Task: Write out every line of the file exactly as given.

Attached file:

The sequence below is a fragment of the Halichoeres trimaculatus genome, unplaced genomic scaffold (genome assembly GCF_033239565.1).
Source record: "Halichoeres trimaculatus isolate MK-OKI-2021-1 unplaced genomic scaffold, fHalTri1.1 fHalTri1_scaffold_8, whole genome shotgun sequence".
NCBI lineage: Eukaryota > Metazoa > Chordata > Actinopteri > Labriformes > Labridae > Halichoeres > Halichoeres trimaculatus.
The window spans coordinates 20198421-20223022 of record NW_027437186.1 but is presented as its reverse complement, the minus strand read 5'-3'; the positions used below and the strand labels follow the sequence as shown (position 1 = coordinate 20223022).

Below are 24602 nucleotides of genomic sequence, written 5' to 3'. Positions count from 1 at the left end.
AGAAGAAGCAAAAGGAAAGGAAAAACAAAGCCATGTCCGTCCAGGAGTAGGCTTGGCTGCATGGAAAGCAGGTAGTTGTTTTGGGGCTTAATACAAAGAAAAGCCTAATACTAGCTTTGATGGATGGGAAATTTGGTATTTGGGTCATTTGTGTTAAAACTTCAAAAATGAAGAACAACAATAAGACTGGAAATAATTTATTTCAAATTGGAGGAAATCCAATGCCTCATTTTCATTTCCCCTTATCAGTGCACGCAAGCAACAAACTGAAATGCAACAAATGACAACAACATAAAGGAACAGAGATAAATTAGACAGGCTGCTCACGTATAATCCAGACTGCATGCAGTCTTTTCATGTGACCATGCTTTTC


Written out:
The sequence below is a fragment of the Halichoeres trimaculatus genome, unplaced genomic scaffold (genome assembly GCF_033239565.1).
Source record: "Halichoeres trimaculatus isolate MK-OKI-2021-1 unplaced genomic scaffold, fHalTri1.1 fHalTri1_scaffold_8, whole genome shotgun sequence".
NCBI lineage: Eukaryota > Metazoa > Chordata > Actinopteri > Labriformes > Labridae > Halichoeres > Halichoeres trimaculatus.
The window spans coordinates 20198421-20223022 of record NW_027437186.1 but is presented as its reverse complement, the minus strand read 5'-3'; the positions used below and the strand labels follow the sequence as shown (position 1 = coordinate 20223022).

Below are 24602 nucleotides of genomic sequence, written 5' to 3'. Positions count from 1 at the left end.
AGAAGAAGCAAAAGGAAAGGAAAAACAAAGCCATGTCCGTCCAGGAGTAGGCTTGGCTGCATGGAAAGCAGGTAGTTGTTTTGGGGCTTAATACAAAGAAAAGCCTAATACTAGCTTTGATGGATGGGAAATTTGGTATTTGGGTCATTTGTGTTAAAACTTCAAAAATGAAGAACAACAATAAGACTGGAAATAATTTATTTCAAATTGGAGGAAATCCAATGCCTCATTTTCATTTCCCCTTATCAGTGCACGCAAGCAACAAACTGAAATGCAACAAATGACAACAACATAAAGGAACAGAGATAAATTAGACAGGCTGCTCACGTATAATCCAGACTGCATGCAGTCTTTTCATGTGACCATGCTTTTC